Local Artists Shine in Fall Exhibitions at the Honolulu Museum of Art
Two dynamic new exhibitions featuring work from Hawai‘i based artists open this month at HoMA.
These exhibitions spotlight local artistic voices, offering visitors unique perspectives on cultural history and the transformative potential of natural materials.
The exhibition Navigating a Minefield: A Manga Depiction of Japanese Americans in the Second World War features genga (original, hand-drawn sketches) from the manga “Journey of Heroes: The Story of the 100th Infantry Battalion and the 442nd Regimental Combat Team” (2012), written by local author Stacey Hayashi and drawn by local comic artist Damon Wong. The exhibition explores the internationalization of manga and its connection to Japan’s cultural diaspora, paying tribute to the many Japanese Americans who were unjustly incarcerated during World War II.
The manga was originally created in preparation for Hayashi’s live-action film “Go for Broke: An Origin Story” (2017). Hayashi partnered with Wong to draw key scenes from the script, which evolved into a complete graphic novel. As a way to communicate the difficult subject of war to a multi-generational audience, the pair chose to reimagine the characters as chibi (cute figures) with endearing, childish features.
“Manga’s ubiquity provides a platform to tell complex and often untold stories,” said Stephen Salel, curator of Japanese art at HoMA.
Navigating a Minefield is on view through March 5, 2023.
The exhibition Moemoeā features the work of Native Hawaiian artist Noah Harders, who creates wearable art made of found organic and manmade materials, such as flowers, molted crustacean shells, fishbones, and beach glass. Moemoeā, which means “to dream,” or “fantasy,” is his debut museum exhibition, and like the title suggests, Harders’s work draws inspiration from his love of nature, reimagined and transformed through fantasy.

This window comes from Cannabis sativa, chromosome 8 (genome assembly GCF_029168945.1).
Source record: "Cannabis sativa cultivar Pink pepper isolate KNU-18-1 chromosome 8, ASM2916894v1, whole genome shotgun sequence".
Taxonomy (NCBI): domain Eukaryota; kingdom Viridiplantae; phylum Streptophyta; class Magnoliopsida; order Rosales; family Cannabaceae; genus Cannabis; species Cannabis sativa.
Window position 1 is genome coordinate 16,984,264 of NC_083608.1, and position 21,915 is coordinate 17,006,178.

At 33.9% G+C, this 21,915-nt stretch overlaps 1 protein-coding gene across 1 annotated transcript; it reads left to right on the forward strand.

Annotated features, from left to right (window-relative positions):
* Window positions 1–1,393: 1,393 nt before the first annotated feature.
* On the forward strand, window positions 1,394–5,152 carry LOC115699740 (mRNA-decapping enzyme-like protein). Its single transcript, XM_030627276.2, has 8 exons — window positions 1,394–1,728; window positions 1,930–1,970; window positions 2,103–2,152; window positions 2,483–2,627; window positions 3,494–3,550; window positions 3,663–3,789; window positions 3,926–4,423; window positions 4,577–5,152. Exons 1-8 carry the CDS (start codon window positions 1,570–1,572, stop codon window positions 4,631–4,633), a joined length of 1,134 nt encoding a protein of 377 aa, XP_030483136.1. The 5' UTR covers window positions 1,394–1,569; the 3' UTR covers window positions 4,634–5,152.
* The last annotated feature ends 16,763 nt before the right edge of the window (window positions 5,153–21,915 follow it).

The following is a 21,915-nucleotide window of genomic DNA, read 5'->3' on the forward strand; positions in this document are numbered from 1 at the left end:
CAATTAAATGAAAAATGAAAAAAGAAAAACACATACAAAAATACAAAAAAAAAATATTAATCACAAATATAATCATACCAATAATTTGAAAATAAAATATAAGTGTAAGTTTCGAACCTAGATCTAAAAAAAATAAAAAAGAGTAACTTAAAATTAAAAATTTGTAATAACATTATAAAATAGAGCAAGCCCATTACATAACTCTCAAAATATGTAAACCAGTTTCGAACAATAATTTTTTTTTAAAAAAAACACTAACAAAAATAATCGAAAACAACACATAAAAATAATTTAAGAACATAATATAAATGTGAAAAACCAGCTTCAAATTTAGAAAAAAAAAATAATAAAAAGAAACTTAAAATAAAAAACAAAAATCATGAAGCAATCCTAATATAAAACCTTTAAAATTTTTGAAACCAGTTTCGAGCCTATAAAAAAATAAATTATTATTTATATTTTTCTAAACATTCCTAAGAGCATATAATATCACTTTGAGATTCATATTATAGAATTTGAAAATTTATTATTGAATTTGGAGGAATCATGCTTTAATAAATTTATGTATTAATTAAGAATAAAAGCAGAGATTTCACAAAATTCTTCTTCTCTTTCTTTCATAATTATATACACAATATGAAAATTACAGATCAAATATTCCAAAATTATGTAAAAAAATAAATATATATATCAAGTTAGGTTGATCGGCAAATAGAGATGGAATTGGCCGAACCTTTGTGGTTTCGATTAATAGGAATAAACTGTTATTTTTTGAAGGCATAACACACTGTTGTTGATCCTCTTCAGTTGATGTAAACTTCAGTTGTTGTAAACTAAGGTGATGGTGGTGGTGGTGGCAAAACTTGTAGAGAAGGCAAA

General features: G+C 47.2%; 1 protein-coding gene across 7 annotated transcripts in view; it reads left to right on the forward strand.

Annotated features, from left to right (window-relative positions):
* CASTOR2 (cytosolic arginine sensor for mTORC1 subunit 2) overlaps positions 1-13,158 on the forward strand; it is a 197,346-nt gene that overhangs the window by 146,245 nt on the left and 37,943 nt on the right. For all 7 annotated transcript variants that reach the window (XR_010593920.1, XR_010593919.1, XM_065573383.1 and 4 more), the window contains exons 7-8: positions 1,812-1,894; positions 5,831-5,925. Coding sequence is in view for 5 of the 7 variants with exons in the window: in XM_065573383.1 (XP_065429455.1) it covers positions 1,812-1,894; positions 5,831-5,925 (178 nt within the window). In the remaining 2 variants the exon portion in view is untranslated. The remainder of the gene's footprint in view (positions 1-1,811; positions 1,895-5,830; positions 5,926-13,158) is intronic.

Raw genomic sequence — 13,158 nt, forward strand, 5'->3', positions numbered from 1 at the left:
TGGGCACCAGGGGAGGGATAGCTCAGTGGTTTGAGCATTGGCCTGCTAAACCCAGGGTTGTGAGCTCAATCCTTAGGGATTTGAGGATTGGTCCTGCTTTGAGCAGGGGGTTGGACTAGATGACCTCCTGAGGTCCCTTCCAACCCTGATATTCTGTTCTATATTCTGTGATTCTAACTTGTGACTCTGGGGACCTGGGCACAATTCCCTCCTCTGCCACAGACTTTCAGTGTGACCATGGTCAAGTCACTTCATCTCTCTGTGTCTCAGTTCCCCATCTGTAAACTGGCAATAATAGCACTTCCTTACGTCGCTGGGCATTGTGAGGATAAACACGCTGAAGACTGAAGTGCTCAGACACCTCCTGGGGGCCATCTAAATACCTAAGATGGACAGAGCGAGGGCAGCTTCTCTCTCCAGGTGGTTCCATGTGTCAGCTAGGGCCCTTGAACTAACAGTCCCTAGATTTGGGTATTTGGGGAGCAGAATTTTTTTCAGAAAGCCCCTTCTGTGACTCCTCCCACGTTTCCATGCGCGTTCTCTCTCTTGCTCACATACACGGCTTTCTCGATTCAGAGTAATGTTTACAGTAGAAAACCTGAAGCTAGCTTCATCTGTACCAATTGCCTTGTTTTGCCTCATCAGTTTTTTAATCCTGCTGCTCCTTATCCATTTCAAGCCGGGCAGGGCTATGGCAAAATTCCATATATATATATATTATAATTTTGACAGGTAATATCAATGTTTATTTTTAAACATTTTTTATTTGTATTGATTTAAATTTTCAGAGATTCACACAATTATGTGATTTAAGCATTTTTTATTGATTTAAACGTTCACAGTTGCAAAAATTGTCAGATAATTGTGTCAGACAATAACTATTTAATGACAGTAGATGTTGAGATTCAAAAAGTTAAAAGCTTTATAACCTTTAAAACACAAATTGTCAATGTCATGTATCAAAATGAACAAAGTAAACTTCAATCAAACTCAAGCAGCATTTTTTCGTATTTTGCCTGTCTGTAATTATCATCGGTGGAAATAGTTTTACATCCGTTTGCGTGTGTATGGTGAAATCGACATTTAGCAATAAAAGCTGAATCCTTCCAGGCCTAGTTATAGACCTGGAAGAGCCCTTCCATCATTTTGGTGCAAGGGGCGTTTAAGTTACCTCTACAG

The artist has recently garnered acclaim as an emerging artist with provocative photographic self-portraits in which he dons his unique masks and headdresses. Each one shot in his home studio, the photographs draw viewers into his interior world of surrealist fantasy.
“Noah’s unique creations explore the beauty and possibilities of the often overlooked parts of nature through his use of found and discarded materials,” said Aaron Padilla, curator of Moemoeā. “His work gives us permission to see the world—and ourselves—in new and different ways.”
The exhibition will be on view through July 27, 2023.
For more information about both exhibitions, visit honolulumuseum.org.
The Honolulu Museum of Art